To keep the morale high of the frontline staff, who are the first line of defence against wildlife poaching, forest fires, timber smugglers and other activities that degrade the wildlife habitats in tiger reserves, the National Tiger Conservation Authority (NTCA) has for the first time come out with a proposal to annually reward the best among the unsung heroes.
Anup K Nayak, member secretary, NTCA , said that the reward is mainly for extraordinary efforts put in by the frontline staff in overall tiger conservation. "The move was much-needed. These frontline forest staff risk their lives as they patrol day and night to protect our vulnerable flora and fauna by chasing and confronting timber smugglers or poachers.
The proposal to give rewards to such frontline staff in the ranks of foresters, forest guard and watchers for extraordinary performance was recommended by 2nd technical committee meeting of the NTCA held recently," he said.
As per proposal, a reward of Rs 1 lakh each will be given to two foresters, two forest guards and two watchers/tiger trackers from tiger reserves and tiger bearing areas.
Talking about the award selection criteria, Deputy Inspector General (NTCA) Surender Mehra said that a guideline in this regard has already been prepared. The reward will be given to frontline staff for performing extraordinary work continuously for at least two years. "The nomination will be recommended and forwarded by the State chief wildlife warden," Mehra said adding that the incentive is just one of the many steps that are needed to encourage the staff.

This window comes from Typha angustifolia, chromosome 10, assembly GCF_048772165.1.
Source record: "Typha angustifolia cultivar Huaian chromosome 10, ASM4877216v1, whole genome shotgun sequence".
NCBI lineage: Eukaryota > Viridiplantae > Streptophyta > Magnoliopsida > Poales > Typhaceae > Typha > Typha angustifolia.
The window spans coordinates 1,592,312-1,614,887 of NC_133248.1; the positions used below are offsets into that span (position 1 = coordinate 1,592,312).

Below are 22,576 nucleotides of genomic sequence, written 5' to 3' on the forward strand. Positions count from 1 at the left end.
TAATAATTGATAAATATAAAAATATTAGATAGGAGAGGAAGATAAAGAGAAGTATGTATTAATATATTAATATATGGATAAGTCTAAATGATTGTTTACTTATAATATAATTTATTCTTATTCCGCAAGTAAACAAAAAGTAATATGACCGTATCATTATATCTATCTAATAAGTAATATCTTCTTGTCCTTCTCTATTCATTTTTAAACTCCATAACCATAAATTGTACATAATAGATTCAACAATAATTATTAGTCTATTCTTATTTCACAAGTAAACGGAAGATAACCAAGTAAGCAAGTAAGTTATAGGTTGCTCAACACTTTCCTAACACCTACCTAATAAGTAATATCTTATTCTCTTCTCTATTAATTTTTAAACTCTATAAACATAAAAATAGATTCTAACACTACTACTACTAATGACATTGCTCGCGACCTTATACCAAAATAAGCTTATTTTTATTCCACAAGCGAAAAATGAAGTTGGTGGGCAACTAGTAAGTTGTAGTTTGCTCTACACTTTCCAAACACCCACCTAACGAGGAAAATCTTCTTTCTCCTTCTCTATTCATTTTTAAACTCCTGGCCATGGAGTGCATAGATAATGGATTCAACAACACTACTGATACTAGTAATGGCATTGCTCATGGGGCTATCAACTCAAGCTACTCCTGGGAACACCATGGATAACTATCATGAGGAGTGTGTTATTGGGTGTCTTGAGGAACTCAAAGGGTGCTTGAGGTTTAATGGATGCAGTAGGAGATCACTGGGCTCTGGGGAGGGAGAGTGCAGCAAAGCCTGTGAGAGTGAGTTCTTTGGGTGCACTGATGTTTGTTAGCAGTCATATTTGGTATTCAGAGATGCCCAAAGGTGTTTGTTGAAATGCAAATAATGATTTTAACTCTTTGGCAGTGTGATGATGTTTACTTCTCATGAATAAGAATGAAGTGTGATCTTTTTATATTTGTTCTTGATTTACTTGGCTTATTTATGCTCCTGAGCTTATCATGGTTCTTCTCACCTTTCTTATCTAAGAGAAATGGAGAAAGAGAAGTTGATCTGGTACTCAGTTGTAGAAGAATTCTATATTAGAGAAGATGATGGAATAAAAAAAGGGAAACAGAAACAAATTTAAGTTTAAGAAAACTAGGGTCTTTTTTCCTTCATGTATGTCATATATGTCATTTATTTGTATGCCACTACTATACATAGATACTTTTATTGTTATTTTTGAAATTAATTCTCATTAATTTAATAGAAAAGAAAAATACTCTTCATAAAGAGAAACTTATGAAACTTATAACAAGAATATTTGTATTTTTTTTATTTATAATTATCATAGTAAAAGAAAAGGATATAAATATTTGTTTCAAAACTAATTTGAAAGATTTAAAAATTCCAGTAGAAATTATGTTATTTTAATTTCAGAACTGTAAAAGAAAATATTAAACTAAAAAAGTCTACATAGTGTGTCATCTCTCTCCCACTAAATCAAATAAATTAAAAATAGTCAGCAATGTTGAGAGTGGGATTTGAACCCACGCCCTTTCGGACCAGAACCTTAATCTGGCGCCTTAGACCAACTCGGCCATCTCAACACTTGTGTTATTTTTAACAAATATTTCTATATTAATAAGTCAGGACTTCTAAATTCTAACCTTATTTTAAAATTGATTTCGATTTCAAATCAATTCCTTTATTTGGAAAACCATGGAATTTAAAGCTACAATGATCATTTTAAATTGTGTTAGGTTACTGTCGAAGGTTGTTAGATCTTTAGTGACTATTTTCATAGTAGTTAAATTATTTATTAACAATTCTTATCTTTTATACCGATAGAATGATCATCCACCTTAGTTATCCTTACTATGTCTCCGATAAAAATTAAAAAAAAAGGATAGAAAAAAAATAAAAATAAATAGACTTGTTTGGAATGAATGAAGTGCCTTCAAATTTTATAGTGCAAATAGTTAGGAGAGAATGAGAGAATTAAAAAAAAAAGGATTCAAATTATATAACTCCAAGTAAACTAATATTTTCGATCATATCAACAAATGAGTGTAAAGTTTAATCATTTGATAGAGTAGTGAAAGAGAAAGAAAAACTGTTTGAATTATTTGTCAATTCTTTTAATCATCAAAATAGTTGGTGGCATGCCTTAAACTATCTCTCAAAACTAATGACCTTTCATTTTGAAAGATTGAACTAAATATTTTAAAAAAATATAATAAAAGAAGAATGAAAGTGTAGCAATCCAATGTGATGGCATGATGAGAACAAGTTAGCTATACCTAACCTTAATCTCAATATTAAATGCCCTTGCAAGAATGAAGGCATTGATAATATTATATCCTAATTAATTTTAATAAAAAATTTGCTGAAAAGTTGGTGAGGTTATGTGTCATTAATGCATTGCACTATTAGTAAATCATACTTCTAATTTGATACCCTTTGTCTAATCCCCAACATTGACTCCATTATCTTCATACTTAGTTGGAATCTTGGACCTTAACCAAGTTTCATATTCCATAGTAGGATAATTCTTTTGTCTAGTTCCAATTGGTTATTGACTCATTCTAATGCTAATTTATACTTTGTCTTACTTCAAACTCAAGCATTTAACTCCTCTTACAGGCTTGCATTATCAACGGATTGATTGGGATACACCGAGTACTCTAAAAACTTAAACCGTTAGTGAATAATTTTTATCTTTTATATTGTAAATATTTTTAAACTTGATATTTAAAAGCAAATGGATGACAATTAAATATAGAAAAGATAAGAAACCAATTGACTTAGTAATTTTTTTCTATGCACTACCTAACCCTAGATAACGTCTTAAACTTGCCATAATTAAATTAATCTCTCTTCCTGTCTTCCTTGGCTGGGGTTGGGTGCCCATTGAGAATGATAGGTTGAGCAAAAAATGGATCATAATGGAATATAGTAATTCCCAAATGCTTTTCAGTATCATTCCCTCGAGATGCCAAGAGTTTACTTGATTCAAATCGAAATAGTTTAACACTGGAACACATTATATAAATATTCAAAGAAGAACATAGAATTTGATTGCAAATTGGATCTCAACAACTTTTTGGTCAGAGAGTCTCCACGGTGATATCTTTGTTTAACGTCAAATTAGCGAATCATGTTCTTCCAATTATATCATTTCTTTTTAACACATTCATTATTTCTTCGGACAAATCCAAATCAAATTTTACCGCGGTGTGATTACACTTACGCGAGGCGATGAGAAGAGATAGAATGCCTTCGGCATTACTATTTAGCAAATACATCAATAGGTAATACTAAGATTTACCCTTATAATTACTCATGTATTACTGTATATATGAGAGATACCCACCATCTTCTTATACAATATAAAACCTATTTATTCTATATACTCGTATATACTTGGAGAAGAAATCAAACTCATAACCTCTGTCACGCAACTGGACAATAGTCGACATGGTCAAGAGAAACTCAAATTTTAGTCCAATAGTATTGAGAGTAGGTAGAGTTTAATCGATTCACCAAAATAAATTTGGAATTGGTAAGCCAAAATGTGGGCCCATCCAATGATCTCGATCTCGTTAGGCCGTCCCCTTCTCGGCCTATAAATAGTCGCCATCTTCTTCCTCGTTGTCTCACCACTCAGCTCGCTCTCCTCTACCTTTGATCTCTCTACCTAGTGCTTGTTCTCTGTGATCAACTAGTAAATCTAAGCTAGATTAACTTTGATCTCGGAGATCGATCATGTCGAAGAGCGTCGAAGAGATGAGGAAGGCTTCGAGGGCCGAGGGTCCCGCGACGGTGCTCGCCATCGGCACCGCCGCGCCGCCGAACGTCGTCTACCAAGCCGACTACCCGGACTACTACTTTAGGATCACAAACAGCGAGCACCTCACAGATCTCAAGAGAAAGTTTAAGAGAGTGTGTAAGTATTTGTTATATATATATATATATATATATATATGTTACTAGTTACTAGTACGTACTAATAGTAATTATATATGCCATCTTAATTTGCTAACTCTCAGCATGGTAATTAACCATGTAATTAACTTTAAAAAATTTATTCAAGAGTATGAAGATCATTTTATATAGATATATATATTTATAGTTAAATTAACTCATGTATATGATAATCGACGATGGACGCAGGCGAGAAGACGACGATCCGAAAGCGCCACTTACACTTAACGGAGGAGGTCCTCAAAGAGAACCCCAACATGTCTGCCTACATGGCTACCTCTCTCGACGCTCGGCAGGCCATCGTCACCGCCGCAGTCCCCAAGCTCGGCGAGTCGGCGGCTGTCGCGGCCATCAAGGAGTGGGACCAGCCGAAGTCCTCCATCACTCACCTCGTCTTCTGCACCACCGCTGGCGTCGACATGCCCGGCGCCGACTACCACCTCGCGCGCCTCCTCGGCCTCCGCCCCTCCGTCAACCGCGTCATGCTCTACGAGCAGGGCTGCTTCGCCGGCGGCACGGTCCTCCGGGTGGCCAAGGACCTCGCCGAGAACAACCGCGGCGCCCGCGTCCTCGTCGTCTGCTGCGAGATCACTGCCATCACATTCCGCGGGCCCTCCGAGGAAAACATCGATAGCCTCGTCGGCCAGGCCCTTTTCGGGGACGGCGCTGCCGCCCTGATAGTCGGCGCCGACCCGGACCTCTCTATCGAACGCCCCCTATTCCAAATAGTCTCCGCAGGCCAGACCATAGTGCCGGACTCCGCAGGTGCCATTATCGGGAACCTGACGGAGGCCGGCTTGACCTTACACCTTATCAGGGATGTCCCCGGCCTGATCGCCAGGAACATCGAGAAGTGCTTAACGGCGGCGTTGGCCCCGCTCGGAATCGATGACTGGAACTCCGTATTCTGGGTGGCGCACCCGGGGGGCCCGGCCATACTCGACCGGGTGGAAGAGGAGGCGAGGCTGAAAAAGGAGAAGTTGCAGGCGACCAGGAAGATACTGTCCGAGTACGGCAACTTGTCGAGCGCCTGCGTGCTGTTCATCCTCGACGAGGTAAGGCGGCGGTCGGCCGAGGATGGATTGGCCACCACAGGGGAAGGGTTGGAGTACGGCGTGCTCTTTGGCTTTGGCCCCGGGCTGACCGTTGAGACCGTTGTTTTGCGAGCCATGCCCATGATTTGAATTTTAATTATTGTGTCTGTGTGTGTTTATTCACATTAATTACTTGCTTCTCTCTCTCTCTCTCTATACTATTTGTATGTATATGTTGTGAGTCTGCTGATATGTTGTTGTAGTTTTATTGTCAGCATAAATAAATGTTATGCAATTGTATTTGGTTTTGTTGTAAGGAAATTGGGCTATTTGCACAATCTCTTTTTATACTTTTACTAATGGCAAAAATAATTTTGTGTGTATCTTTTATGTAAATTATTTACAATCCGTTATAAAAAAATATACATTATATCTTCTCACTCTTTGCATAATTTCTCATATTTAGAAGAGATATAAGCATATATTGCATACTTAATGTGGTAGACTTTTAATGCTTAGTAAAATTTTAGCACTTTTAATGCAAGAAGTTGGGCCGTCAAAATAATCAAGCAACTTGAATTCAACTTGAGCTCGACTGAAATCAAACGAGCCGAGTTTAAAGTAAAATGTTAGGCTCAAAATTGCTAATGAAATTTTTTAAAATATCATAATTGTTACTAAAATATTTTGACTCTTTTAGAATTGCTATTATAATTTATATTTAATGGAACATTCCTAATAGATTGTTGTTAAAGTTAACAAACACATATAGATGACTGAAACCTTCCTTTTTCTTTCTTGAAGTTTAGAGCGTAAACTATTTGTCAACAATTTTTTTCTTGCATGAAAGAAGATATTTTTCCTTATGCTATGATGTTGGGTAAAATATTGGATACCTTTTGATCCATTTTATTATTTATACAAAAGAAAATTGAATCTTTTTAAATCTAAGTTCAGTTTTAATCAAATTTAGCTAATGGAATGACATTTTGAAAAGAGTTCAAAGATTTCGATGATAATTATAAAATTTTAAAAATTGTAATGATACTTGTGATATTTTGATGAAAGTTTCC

Wildlife activist Sanjay Gubbi said," "these watchers, guards and foresters are critical for wildlife and forest protection. There is no alternative to the old system of foot patrolling as most illegal activities such as poaching or timber smuggling can only be detected through this mode of perambulation."
There are around 50 tiger reserves in the country which are home to 2,967 big cats. A battery of 11,500 staff is manning them.
According to various reports, between 2012 and 2017, India accounted for almost a third (162 of 520) of all ranger (frontline forest staff) deaths, according to the International Ranger Federation. In 2017, of the 100 rangers that died on-duty worldwide, 28 were Indians. Though animal attacks, most of which are accidental, account for the maximum number of ranger deaths in India, murders at the hands of poachers, timber and sand mafias and illegal miners come a close second. Vehicle accidents, drowning and forest fires together constitute the third major cause, say the reports.